The observed loss of DA release in the striatum suggests that the animal would be affected in its behavior (Sonnier et al., 2007). In order to substantiate this, we investigated the climbing behavior in WT and Mest KO animals (Costall et al., 1978; Smidt et al., 2004). Adult Mest KO animals (n = 4) show a significantly lower climbing score after 30 min habituation than WT controls (n = 5) (p < 0.01, two-tailed t-test) (Figure 4F). The low climbing activity in the Mest KO mice indicates lower activation of DA receptors in the striatum, which is likely to be caused by the decrease in DA release as shown previously (Protais et al., 1976). Taken together, the reduced DA output is reflected by behavioral deficits in Mest ablated animals.

Lrp6 Ablated Animals Show Increased Cell-Density of TH+ Neurons

Thus far we have shown that Mest is involved in the development of the SNc, although the question remains how Mest is involved in this process. Studies performed by Jung et al. (2011) in adipocytes indicate that Mest regulates the balance of non-canonical and canonical WNT-signaling by inhibition of glycosylation and maturation of LRP6. If Mest has a similar function in mdDA neurons, loss of Mest would result in an increase of mature LRP6, thus favoring canonical over non-canonical WNT-signaling. Castelo-Branco et al. (2010) showed that loss of Lrp6 leads to a delay in mdDA neuronal development and they claim that at E17.5 this effect was completely recovered. Based on the function of Mest during adipocytogenesis, we hypothesize that in developing mdDA neurons Mest has a similar function and loss of Mest may lead to an increase of LRP6 on the cell-membrane, eventually resulting in cell loss in the SNc (Supplementary Figure S3). If Mest indeed functions via regulation of LRP6, loss of Lrp6 may lead to an increase of TH+ cells in the SNc, and thus an opposite phenotype compared to the Mest KO. To examine whether Mest functions (partially) via regulation of LRP6 maturation, we set out to determine whether Lrp6 is expressed in similar areas as Mest at late developmental stages. To this end we analyzed the expression of Lrp6 compared to the TH-expressing population at E16.5 and E18.5 (Figure 5A). Lrp6 is ubiquitously expressed throughout the brain at both stages (Figure 5A). It is expressed in the midbrain at late developmental stages and overlaps with TH-expressing mdDA neurons at both E16.5 and E18.5.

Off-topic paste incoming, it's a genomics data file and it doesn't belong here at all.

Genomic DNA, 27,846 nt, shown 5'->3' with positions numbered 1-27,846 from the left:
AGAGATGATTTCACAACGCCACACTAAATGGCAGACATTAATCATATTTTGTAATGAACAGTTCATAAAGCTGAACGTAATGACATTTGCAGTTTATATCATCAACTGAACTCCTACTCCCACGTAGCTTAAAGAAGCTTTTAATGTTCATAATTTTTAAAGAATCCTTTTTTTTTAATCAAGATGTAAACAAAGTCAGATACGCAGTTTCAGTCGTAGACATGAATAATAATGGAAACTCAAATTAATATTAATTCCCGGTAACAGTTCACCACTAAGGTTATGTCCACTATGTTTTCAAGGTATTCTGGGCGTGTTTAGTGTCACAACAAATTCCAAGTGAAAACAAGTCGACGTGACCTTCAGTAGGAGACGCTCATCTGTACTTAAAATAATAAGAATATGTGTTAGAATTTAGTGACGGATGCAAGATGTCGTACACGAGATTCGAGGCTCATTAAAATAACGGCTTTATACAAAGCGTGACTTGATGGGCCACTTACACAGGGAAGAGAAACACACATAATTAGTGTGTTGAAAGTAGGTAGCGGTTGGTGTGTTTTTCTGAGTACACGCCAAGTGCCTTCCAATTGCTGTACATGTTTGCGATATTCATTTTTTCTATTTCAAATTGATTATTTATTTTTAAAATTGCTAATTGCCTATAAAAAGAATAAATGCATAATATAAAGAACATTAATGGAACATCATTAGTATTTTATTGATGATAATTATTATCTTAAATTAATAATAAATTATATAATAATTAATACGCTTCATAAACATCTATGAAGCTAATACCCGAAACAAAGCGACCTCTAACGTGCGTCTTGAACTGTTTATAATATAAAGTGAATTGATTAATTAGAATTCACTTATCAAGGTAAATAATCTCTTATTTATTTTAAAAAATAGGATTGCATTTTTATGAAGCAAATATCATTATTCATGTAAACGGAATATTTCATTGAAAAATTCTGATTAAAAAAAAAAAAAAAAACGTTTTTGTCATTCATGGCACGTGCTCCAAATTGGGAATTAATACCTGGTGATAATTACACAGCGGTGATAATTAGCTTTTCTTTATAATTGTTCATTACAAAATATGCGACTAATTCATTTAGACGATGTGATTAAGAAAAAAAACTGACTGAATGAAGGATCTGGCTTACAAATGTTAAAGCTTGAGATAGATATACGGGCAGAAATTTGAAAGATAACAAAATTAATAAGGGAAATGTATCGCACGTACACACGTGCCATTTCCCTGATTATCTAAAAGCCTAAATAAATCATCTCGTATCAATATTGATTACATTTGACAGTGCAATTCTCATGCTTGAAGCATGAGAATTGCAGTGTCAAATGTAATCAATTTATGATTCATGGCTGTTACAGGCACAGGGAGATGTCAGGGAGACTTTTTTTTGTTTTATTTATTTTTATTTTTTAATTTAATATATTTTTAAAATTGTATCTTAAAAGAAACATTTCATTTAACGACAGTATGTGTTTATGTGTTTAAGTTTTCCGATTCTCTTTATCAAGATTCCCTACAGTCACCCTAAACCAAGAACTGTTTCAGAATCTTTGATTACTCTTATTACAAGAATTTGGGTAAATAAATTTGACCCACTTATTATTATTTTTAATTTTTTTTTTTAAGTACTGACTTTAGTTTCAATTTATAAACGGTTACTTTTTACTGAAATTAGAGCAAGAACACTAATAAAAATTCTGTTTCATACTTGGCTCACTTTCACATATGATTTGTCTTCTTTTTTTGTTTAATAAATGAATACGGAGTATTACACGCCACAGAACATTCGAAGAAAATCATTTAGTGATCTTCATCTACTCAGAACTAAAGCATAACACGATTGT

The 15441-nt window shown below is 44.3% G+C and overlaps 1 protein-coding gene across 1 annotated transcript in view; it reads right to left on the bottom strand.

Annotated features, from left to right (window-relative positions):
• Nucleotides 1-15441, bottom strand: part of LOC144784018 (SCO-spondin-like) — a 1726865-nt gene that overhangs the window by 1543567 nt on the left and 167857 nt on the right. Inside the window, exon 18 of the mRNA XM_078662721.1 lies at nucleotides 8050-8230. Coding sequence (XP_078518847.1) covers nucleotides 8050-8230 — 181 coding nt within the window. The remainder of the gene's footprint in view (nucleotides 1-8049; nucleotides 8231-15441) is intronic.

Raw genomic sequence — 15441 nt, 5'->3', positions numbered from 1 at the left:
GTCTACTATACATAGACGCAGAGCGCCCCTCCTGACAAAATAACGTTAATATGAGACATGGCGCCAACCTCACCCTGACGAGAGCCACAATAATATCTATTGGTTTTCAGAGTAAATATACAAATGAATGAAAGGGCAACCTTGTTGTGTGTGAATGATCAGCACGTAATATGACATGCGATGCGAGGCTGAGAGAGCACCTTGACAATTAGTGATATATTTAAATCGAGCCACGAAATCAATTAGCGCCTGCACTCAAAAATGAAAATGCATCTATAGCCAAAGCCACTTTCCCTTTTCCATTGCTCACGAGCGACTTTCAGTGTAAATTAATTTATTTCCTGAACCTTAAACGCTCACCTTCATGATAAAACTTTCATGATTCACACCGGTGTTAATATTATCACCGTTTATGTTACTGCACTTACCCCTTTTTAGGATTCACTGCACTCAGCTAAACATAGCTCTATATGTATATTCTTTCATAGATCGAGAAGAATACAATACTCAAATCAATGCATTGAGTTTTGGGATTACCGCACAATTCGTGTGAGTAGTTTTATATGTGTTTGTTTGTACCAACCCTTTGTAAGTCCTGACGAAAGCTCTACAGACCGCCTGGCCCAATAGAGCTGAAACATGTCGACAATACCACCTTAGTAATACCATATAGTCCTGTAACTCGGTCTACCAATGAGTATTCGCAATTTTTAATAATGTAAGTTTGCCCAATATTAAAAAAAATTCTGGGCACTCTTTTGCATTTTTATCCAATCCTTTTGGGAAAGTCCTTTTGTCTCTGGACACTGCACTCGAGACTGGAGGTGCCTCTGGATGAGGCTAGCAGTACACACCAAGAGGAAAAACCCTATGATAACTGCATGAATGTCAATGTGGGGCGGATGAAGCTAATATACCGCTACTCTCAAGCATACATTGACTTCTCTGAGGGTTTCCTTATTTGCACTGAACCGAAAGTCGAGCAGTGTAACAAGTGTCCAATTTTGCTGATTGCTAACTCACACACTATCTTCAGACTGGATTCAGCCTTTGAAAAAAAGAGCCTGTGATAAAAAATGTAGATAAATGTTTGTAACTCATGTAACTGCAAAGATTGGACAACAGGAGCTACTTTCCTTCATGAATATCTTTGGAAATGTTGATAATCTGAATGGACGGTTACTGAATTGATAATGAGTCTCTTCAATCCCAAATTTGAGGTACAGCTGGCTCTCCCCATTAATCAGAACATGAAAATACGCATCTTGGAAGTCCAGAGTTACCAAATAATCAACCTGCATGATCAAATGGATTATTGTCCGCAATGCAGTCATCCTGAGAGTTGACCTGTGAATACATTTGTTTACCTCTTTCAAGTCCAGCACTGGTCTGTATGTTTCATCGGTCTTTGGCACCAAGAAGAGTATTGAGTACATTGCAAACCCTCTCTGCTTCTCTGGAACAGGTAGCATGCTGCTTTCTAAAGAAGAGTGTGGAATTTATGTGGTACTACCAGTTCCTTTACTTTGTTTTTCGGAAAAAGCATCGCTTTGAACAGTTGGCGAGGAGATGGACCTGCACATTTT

FIGURE 5
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FIGURE 5. Loss of Lrp6 results in an increase of cell-density in the mdDA system at E17.5. (A) Coronal view of Lrp6 expression at late stages of development. Lrp6 (blue) is ubiquitously expressed in the (mid)brain at E16.5 and E18.5 and shows overlap with the TH-expressing population (brown) of the future SNc, similar to what is seen for Mest expression. (B) Loss of Lrp6 results in a modest increase in cell-density of TH-expressing neurons (red) in mdDA neuronal region at E17.5 (1–6). Quantification of TH+ cells in the midbrain of E17.5 Lrp6 KO (n = 2, white bars) and WT littermate controls (n = 2, black bars) shows an upward trend in the amount of mdDA neurons in the Lrp6 KO compared to the WT. This effect is reflected in the TH-expressing cells in both the SNc and the VTA. WT was set at 100%.

Since Lrp6 mutants are not viable (Castelo-Branco et al., 2010), we analyzed the mdDA neuronal population in the Lrp6 KO at E17.5. Analysis of TH expression as a readout for mdDA neuronal presence (Figure 5B) shows that the mdDA neuronal pool appears to be broader and more cell-dense in Lrp6 KO embryos at E17.5 compared to WT (Figure 5B blow-ups). The amount of TH+ neurons within the midbrain of Lrp6 KO embryos (n = 2) shows a small upward trend compared to WT littermates (n = 2), which can be detected in both the VTA and the SNc (Figure 5B left panel). Taken together, these data show that Lrp6 is expressed in the SNc during late stages of mdDA neuronal development and that loss of this gene possibly results in an increase in TH-expressing neurons at E17.5.